Background Noise

16 Jun

I grew up in St. Louis.

I played volleyball in grade school.

I’ve known my husband my whole life.

I am, generally, a democrat.

I have a small birthmark on the right side of my chin.

These are all facts about me. Some more important than others, but they are things that are always there. I might not think about them every day and they might not be obvious to anyone else, but they’re there. And they’re harmless. These things are simply part of what makes me the person I am.

My brother was killed in a car accident when he was 20.

Grief is the same as those other things. It also makes me who I am. But it’s not harmless. 

I don’t know if it’s because I lost my brother when he was too young, or if it’s because I lost him violently and tragically – maybe it’s the same for anyone who has lost someone close to them- but my grief hums in the background of my life, simultaneously silent and ear-splittingly loud.

No one else can hear it, but I can. It’s always there. It clouds every interaction I have and every decision I make. I can say with complete honesty that I think about my brother, and the fact that he’s gone, at least every five minutes of every day. And when I’m not actively, consciously thinking about it? It’s still there. A nagging, chanting voice.

It is a constant, painful, and shitty companion.


Last weekend was my 10 year high school reunion. The weirdness of that is material for another post. But one of the people I saw there is a friend of mine I have known since grade school. She lost her twin brother in an accident very similar to the one that took my brother.

She had a baby recently and in the middle of a discussion we were having about diapers and breastfeeding and going back to work she looked at me, tears threatening to spill out of her eyes, and said,

“God Kristina I miss him. I want him here. I never expected that having a baby would make me miss him so fucking much.”

I stopped breathing for a second. It sneaks up on you, this fucking pain. Because as unprepared as she was for it to hurt when she had a baby, I was equally unprepared for her to put into words something I’ve been feeling since the day my son was born and everyday since.

And for the reminder of it to practically bring me to my knees in the middle of a bar.


I expect the holidays to suck. I expect it to hurt when I watch his son and my son swimming and playing at the place we spent every Memorial Day weekend. When his son looks at me and says something with an expression on his face that is so like his father that it tightens my chest and knots my stomach, it doesn’t surprise me.

I know there will be days when I miss him so much I don’t want to get out of bed. I know that having to explain to my children why and how he died will not be easy. I anticipate the day when his son wants to know more about his dad and I have to find a way to put into words what was my brother’s light and kindness and love.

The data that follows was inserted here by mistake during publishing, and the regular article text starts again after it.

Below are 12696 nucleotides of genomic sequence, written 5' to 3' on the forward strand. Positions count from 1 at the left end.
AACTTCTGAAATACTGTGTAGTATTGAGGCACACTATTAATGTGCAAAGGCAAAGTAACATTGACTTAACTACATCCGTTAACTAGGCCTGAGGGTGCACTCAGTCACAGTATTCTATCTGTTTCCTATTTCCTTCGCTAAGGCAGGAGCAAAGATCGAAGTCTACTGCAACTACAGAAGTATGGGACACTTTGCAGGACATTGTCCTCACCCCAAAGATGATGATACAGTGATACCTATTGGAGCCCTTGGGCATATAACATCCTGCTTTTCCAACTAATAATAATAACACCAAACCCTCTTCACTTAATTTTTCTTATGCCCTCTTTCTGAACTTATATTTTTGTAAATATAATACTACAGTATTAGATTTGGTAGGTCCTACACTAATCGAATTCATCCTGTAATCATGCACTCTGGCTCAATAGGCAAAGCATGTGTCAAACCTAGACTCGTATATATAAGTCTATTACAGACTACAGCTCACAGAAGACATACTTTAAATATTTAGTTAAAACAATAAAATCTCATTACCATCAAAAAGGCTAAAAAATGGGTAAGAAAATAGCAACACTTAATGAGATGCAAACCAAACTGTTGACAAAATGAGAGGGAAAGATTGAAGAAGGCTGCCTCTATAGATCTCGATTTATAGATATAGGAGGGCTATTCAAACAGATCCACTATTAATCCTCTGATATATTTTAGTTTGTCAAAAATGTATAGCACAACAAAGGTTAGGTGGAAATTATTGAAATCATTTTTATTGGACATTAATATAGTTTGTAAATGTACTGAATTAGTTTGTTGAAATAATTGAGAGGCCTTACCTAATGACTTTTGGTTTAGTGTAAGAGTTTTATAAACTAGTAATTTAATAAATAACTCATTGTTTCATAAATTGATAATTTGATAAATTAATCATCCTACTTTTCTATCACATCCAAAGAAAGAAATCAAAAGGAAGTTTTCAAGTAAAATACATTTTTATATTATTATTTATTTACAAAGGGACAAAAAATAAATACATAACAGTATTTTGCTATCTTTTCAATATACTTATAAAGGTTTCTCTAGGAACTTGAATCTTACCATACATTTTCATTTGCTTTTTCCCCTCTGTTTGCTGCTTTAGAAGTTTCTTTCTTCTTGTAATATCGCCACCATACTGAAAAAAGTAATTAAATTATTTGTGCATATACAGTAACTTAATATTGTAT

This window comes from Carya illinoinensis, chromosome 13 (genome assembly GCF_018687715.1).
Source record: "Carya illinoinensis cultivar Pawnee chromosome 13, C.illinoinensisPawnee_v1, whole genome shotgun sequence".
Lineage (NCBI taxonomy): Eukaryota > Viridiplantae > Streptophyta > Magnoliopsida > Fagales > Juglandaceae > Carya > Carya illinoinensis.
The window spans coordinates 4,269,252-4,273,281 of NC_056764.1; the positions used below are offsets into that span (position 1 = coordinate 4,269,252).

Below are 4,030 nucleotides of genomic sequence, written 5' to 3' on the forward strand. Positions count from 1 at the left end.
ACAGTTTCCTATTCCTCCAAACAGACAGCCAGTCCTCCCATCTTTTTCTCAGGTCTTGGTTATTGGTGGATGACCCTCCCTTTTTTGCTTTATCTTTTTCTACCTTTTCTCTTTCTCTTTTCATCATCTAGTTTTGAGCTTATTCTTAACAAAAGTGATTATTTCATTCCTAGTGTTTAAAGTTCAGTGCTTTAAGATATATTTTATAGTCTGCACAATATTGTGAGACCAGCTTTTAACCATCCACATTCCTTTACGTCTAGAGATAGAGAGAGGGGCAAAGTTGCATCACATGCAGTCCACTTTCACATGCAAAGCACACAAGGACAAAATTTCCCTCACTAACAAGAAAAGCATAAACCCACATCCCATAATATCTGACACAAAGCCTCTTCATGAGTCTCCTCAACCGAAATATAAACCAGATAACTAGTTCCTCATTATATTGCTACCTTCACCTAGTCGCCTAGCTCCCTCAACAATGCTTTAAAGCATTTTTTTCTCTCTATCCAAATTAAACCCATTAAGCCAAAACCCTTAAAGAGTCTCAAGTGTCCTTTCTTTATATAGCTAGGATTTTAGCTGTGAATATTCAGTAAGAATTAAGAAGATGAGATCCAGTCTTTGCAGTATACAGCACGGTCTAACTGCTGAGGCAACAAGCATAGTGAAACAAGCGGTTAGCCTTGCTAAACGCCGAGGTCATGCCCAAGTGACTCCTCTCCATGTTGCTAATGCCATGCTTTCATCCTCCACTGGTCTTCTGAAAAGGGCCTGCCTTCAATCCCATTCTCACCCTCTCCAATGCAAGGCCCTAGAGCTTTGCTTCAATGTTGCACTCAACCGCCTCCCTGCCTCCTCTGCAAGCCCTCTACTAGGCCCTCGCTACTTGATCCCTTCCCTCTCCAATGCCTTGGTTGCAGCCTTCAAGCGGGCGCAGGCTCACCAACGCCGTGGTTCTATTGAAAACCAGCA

It’s the surprise that is so unfair. I don’t anticipate that a song on the radio will make me cry. I can’t plan for a days-long tailspin after I hear about a car accident that didn’t even involve anyone I know. My husband can’t understand why I snapped at him on the same day I overheard someone bitching and moaning about their brother when I would give anything to fight with mine.

I never knew that having my kids, while it is the greatest joy of my life, is also the worst pain. Not only does it just totally suck that they will never know my brother, but because now that I know what it’s like to love a child of my own, I can also imagine what it would be like to lose them. And looking into the faces of my parents, seeing it first-hand, etched there permanently like the markings on a tombstone, adds a fire and a screaming pitch to the background noise of my grief that is almost too much to bear. My imagination gets away from me and I am forced to consider the unthinkable.

You can never move on. You can never get away. The wound is cut freshly open every time something brings the grief to the surface. Your mind is never silent. Never still. The background noise is always there. You can never, ever heal.

I’d much rather have some annoying elevator muzak.


7 Responses to “Background Noise”

  1. Kat June 16, 2011 at 2:15 pm #

    Wow. This is powerful and I cannot even pretend to know how this feels. I think maybe I’ll give my sister a call tonight just to tell her I love her.

  2. Life of a Doctor's Wife June 16, 2011 at 8:16 pm #

    I love your writing. But god, Kristina, I wish you didn’t have to endure this pain.

  3. hnr1227 June 20, 2011 at 9:02 am #

    I love you.

  4. HereWeGoAJen June 22, 2011 at 3:03 pm #

    I’m sorry that you have this pain. It’s such a hard thing.


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